Preparing For Your First Chess Tournament

in chess •  2 months ago  (edited)

Chess is a competitive game that’s been refined over centuries so you probably are feeling the pressure entering your first tournament. While the game is the same, tournaments are quite different than playing on the computer or on your board with a group of friends. There are rules and procedures to get used to, but fortunately, you can still prepare yourself from home.
 

Obtain Your Own Practice Equipment


Having your own chess set is a must, even if you usually practice on the computer or via mobile apps. This will at least consist of a board and chess pieces required to play the game. You can get one extremely cheap on the internet or even from local second-hand stores, so there isn’t much of an excuse not to have one.


If you don’t have experience playing with a chess clock, there are lots of them available online at affordable prices. While digital stopwatches or your phone can serve the same purpose, they don’t have the same precision as the physical item.


A chess clock

 
Optionally, buying a chess table can be quite useful and decorative if the budget allows it. A chess board will have a board integrated within the table, drawers to organize the pieces, and sometimes may be designed for larger novelty chess pieces.
 

Get Used To Playing Under Pressure


While critical thinking and strategizing are what chess is all about, it is quite different to play in front of a crowd versus people you are familiar with. Not only is there great pressure to give your best performance, but it is also quite uncomfortable to be in the spotlight in general. 


If you join a chess club, you will be put out there with other competitive players and you can get used to being under pressure. You will also get used to being crushed by veteran players and learn how to deal with new strategies that you never had imagined.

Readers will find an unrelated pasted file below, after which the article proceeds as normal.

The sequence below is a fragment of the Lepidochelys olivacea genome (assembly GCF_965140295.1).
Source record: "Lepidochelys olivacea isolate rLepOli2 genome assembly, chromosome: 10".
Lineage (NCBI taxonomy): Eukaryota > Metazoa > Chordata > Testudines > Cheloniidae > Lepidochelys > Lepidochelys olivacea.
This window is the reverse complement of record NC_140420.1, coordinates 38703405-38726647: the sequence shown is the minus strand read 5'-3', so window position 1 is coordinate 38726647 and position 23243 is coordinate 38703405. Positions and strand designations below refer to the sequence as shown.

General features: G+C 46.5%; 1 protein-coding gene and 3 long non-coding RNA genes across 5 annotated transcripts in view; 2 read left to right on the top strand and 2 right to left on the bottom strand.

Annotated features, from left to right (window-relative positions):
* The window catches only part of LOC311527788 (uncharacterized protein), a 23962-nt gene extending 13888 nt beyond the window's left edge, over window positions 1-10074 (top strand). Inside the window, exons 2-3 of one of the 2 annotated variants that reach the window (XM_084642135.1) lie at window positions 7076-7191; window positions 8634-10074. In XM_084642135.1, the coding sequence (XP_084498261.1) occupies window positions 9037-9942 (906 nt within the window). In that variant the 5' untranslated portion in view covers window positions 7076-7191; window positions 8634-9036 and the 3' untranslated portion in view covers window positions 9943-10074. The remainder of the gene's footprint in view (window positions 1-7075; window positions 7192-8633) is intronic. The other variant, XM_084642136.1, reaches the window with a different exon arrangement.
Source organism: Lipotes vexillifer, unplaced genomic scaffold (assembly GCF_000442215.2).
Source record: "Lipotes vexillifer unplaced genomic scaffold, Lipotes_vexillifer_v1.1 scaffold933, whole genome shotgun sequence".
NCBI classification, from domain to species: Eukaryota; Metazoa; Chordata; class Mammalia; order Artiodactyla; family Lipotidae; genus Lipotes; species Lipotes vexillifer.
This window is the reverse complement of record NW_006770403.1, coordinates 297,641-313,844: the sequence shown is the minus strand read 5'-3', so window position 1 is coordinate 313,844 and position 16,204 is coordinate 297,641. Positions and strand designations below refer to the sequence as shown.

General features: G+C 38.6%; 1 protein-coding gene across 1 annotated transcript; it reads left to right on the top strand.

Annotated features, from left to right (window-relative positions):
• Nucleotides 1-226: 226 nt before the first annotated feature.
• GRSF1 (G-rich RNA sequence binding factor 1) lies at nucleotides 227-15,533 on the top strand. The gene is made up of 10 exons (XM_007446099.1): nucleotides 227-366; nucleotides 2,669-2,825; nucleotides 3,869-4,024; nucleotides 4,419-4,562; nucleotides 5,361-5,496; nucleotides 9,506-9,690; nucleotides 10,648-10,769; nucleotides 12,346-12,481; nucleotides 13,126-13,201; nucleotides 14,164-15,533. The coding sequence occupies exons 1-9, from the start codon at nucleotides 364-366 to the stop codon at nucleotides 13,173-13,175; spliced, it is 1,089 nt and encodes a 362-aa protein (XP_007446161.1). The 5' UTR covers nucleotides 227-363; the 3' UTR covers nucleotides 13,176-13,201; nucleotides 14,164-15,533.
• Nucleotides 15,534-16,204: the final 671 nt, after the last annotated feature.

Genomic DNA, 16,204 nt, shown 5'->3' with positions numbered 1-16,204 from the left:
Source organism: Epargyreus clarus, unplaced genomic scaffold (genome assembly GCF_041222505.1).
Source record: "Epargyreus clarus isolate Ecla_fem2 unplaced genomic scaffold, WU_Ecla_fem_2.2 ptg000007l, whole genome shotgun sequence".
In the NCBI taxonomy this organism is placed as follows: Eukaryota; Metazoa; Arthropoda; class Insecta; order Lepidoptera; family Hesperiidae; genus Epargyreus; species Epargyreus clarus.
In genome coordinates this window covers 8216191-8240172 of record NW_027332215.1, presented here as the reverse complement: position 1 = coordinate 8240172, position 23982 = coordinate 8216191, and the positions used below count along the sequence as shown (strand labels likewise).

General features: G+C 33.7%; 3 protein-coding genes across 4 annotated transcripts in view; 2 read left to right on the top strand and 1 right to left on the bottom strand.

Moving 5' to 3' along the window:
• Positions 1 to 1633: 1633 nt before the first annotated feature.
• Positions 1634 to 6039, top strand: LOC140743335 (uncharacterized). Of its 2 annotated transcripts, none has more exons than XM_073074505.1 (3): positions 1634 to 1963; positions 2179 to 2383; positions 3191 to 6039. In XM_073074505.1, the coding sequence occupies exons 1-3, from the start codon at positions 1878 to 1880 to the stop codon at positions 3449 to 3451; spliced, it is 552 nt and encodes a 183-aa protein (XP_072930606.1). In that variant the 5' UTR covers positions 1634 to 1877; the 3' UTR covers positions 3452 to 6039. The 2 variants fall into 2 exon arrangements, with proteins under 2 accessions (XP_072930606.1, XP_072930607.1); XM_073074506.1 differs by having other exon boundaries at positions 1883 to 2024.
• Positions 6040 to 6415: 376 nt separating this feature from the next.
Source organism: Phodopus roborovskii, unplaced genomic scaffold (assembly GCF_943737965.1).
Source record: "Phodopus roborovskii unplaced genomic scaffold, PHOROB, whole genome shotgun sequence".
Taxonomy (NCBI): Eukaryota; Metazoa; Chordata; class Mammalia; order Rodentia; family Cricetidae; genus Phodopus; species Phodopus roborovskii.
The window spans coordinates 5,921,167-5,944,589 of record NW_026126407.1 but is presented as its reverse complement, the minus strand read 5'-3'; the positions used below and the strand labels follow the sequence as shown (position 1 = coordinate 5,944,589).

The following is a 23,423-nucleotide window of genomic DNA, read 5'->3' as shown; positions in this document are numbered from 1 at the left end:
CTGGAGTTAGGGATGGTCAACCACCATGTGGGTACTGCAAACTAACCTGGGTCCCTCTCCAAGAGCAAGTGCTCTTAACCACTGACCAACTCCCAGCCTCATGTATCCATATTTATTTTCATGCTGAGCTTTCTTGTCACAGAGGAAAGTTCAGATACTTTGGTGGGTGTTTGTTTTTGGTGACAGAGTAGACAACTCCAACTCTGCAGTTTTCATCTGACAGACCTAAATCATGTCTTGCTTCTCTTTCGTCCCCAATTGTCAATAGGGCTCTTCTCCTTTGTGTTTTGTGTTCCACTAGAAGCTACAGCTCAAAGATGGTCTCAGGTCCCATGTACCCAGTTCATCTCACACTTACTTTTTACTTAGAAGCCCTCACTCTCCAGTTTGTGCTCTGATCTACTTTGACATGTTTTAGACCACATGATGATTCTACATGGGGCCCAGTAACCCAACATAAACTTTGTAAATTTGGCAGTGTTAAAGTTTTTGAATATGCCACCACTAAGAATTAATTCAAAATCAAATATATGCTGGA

Learning Openers


The first move you make in a game of chess will be the biggest deciding factor where the game will go, so don’t mess it up. Some popular strategies include the Queen’s Gambit, the Slav Defense or the French Defense. You can read up on opening moves here

The Queen's Gambit

You will also want to make sure you won’t set yourself up for quick checkmate strategies. This includes the infamous four-move checkmate gags that veterans like to pull on newbies.

Watch Clips of Professionals


While your own experience is highly valuable, watching very high-level players through tournament DVDs, Youtube videos or live chess tournaments will get you immersed into the game. There is also a mix of amateurs, enthusiasts, and professionals that live stream matches on Twitch, giving you a mix of entertainment and knowledge.  
 

Aside from sharpening your chess knowledge, you need to be mentally and emotionally prepared for this serious environment. You can’t predict whether you win or not, but the most important thing to take home is an experience so you can better prepare for future tournaments. Don’t forget to enjoy yourself since chess is still a game, after all. 

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Interesante post y muy completo para orientar a los iniciados en este apasionante juego. Gracias por compartir tu experiencia... Interesting post and very complete to guide the initiates in this exciting game. Thanks for sharing your experience.

You got a 35.14% upvote from @bid4joy courtesy of @fiserman!